The Hacker Wars

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This is a documentary about how the US government mistreats, persecutes, and intimidates hackers and activists. Directed by Vivien Lesnik Weisman, this movie includes interviews by a plethora of hackers, writers, journalists, and activists.

Hackers who are activists, hacktivists, are either seen as terrorists or as freedom fighters. It all depends on each person’s opinion about who should be in control of information. The term hacktivist has been defined as a person who uses technology to effect social change. Hackers have the ability to expose the secrets and the inner workings of the government in an embarrassing way.  That’s the reason why they are feared and why they are being pursued with a vengeance.

The Hacker Wars tells the tales of three men: Andrew “Weev” Aurenheimer— convicted of hacking AT&T, Jeremy Hammond, and Barrett Brown. These three larger than life characters set out on separate quests to expose dangerous secrets. As a result, they were thrown into a collision course with shady corporations and the FBI. The last blow was dealt when one of their own betrayed them.

Andrew Aurenheimer believes that the educational system has been specifically engineered to make people dumb, obedient, and not creative. The FBI has been on to Weev since he was fifteen years old. According to the bureau, they wanted him to become some type of informant about hackers on the Internet.

It was Barrett Brown, Anonymous propagandist and journalist, who said that Information is a weapon, and when it’s used honestly, it can be the most effective change agent in the world. He believes that most media companies won’t spend a single hour doing honest investigation before reporting the news. According to Barrett, the purpose of journalism is not to please those who are in power but to report the truth even when it makes those in power uncomfortable.  Barrett has been known to hold press conferences from his bathtub.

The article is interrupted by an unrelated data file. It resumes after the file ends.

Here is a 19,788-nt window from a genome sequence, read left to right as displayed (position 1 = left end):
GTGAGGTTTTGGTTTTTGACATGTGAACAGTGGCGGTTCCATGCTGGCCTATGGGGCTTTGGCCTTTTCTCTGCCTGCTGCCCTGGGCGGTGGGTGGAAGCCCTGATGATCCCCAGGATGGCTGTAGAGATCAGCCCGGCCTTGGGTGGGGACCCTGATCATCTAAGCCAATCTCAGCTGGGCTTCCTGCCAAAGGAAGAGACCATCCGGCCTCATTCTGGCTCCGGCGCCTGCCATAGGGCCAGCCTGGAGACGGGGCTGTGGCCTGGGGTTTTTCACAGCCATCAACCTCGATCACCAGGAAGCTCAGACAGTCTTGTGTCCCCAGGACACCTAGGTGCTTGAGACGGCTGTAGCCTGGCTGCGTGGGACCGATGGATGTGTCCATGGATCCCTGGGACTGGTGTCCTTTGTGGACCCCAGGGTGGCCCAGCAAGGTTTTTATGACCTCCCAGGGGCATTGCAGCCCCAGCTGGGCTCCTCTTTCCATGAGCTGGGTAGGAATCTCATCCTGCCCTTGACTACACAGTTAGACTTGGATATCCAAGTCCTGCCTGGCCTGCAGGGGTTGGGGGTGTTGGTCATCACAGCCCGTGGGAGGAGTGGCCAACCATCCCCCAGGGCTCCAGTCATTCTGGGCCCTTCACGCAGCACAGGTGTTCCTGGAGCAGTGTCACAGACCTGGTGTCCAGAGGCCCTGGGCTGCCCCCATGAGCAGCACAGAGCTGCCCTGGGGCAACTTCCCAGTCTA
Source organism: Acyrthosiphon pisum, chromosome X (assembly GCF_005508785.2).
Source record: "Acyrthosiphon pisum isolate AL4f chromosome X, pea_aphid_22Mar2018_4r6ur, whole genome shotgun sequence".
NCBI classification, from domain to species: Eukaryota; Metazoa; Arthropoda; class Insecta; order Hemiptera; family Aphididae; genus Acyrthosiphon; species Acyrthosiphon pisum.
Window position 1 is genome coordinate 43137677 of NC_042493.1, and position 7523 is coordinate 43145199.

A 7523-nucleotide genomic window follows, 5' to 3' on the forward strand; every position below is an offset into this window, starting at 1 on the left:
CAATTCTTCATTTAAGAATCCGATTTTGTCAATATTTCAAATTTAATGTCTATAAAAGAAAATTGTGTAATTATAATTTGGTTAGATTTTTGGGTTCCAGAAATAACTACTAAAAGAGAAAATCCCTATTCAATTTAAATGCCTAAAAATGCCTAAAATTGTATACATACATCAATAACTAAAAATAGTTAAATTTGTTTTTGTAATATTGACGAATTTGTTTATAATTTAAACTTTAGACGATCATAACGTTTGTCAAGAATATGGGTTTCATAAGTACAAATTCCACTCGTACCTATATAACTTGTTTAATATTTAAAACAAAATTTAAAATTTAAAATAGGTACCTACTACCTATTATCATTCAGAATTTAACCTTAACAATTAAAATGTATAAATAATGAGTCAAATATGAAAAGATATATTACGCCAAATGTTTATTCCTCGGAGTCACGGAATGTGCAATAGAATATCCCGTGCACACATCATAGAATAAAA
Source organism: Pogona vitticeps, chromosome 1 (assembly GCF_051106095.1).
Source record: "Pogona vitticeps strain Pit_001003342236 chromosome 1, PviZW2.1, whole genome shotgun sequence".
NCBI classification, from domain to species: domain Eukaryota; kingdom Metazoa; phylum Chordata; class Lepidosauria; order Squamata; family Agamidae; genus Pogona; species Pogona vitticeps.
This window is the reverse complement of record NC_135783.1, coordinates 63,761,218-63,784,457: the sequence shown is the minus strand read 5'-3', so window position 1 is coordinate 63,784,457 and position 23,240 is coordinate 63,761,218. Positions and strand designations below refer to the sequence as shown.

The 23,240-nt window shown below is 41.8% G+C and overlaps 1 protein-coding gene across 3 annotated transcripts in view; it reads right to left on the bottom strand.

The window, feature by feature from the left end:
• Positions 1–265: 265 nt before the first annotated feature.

The group that calls itself Anonymous is an open brand. Although Barrett has been seen as its spokesperson, he’s technically not anonymous, and allegedly not a hacker.

This movement wants to get common citizens to wake up and start thinking for themselves. It encourages people to question authority and to not be afraid to leek the data and documents if they’re working for a corrupt company or government.

The big questions are how far are citizens willing to go to defend their ideas?  Is trolling or hacking helpful? And who is receiving any benefit from the work hacktivists are doing? Regardless of how liberating the rhetoric might seem to be, is anarchy really the answer? And is hacking all that different from what the government is doing by disregarding the right to privacy?